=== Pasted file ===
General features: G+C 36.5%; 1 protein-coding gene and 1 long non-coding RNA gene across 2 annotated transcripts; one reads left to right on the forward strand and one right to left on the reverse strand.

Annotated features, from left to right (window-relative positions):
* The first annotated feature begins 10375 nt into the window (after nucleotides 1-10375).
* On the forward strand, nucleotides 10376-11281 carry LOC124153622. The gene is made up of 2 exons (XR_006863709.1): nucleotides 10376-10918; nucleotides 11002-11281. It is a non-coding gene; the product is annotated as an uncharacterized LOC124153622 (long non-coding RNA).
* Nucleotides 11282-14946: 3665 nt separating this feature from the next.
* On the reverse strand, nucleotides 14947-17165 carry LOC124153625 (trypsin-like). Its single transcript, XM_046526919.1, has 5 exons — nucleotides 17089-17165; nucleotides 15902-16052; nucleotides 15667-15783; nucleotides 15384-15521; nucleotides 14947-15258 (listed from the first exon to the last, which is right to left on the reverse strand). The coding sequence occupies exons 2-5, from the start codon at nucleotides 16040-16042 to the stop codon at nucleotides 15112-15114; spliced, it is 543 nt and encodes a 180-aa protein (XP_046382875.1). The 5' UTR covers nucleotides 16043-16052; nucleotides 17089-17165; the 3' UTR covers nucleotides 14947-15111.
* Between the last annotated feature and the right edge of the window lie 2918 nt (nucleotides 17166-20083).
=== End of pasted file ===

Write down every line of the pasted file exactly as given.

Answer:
General features: G+C 36.5%; 1 protein-coding gene and 1 long non-coding RNA gene across 2 annotated transcripts; one reads left to right on the forward strand and one right to left on the reverse strand.

Annotated features, from left to right (window-relative positions):
* The first annotated feature begins 10375 nt into the window (after nucleotides 1-10375).
* On the forward strand, nucleotides 10376-11281 carry LOC124153622. The gene is made up of 2 exons (XR_006863709.1): nucleotides 10376-10918; nucleotides 11002-11281. It is a non-coding gene; the product is annotated as an uncharacterized LOC124153622 (long non-coding RNA).
* Nucleotides 11282-14946: 3665 nt separating this feature from the next.
* On the reverse strand, nucleotides 14947-17165 carry LOC124153625 (trypsin-like). Its single transcript, XM_046526919.1, has 5 exons — nucleotides 17089-17165; nucleotides 15902-16052; nucleotides 15667-15783; nucleotides 15384-15521; nucleotides 14947-15258 (listed from the first exon to the last, which is right to left on the reverse strand). The coding sequence occupies exons 2-5, from the start codon at nucleotides 16040-16042 to the stop codon at nucleotides 15112-15114; spliced, it is 543 nt and encodes a 180-aa protein (XP_046382875.1). The 5' UTR covers nucleotides 16043-16052; nucleotides 17089-17165; the 3' UTR covers nucleotides 14947-15111.
* Between the last annotated feature and the right edge of the window lie 2918 nt (nucleotides 17166-20083).